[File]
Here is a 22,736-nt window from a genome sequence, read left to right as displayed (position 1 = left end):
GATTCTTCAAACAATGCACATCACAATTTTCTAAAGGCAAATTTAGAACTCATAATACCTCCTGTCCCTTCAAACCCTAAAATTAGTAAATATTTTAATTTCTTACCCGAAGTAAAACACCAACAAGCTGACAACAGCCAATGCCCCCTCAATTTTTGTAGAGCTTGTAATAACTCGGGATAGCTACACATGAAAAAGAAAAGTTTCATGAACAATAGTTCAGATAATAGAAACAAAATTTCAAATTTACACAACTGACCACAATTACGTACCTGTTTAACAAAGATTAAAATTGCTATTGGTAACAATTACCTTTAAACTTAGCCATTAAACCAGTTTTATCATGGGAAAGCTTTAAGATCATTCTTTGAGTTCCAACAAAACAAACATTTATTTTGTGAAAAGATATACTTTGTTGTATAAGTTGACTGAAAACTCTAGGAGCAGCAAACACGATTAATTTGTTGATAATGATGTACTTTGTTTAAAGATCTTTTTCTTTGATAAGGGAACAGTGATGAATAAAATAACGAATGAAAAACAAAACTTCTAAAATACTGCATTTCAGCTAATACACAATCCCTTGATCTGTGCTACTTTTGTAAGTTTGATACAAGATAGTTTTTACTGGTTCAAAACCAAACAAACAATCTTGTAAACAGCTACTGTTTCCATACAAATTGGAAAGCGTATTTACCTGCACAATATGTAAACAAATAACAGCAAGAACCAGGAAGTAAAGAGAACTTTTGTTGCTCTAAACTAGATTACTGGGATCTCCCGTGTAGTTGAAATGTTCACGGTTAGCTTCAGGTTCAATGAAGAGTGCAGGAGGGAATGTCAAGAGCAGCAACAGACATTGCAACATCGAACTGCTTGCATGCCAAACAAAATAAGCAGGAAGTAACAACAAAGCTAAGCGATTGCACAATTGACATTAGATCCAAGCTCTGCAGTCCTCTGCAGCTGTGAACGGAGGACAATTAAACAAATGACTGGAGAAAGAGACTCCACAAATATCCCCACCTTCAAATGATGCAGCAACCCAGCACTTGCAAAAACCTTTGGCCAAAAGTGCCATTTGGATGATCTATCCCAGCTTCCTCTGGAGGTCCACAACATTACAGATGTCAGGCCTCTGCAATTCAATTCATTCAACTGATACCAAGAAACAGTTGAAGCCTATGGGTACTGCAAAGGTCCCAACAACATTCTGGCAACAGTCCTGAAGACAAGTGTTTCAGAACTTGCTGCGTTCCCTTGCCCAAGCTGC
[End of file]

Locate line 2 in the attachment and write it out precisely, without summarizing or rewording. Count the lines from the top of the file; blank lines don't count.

GATTCTTCAAACAATGCACATCACAATTTTCTAAAGGCAAATTTAGAACTCATAATACCTCCTGTCCCTTCAAACCCTAAAATTAGTAAATATTTTAATTTCTTACCCGAAGTAAAACACCAACAAGCTGACAACAGCCAATGCCCCCTCAATTTTTGTAGAGCTTGTAATAACTCGGGATAGCTACACATGAAAAAGAAAAGTTTCATGAACAATAGTTCAGATAATAGAAACAAAATTTCAAATTTACACAACTGACCACAATTACGTACCTGTTTAACAAAGATTAAAATTGCTATTGGTAACAATTACCTTTAAACTTAGCCATTAAACCAGTTTTATCATGGGAAAGCTTTAAGATCATTCTTTGAGTTCCAACAAAACAAACATTTATTTTGTGAAAAGATATACTTTGTTGTATAAGTTGACTGAAAACTCTAGGAGCAGCAAACACGATTAATTTGTTGATAATGATGTACTTTGTTTAAAGATCTTTTTCTTTGATAAGGGAACAGTGATGAATAAAATAACGAATGAAAAACAAAACTTCTAAAATACTGCATTTCAGCTAATACACAATCCCTTGATCTGTGCTACTTTTGTAAGTTTGATACAAGATAGTTTTTACTGGTTCAAAACCAAACAAACAATCTTGTAAACAGCTACTGTTTCCATACAAATTGGAAAGCGTATTTACCTGCACAATATGTAAACAAATAACAGCAAGAACCAGGAAGTAAAGAGAACTTTTGTTGCTCTAAACTAGATTACTGGGATCTCCCGTGTAGTTGAAATGTTCACGGTTAGCTTCAGGTTCAATGAAGAGTGCAGGAGGGAATGTCAAGAGCAGCAACAGACATTGCAACATCGAACTGCTTGCATGCCAAACAAAATAAGCAGGAAGTAACAACAAAGCTAAGCGATTGCACAATTGACATTAGATCCAAGCTCTGCAGTCCTCTGCAGCTGTGAACGGAGGACAATTAAACAAATGACTGGAGAAAGAGACTCCACAAATATCCCCACCTTCAAATGATGCAGCAACCCAGCACTTGCAAAAACCTTTGGCCAAAAGTGCCATTTGGATGATCTATCCCAGCTTCCTCTGGAGGTCCACAACATTACAGATGTCAGGCCTCTGCAATTCAATTCATTCAACTGATACCAAGAAACAGTTGAAGCCTATGGGTACTGCAAAGGTCCCAACAACATTCTGGCAACAGTCCTGAAGACAAGTGTTTCAGAACTTGCTGCGTTCCCTTGCCCAAGCTGC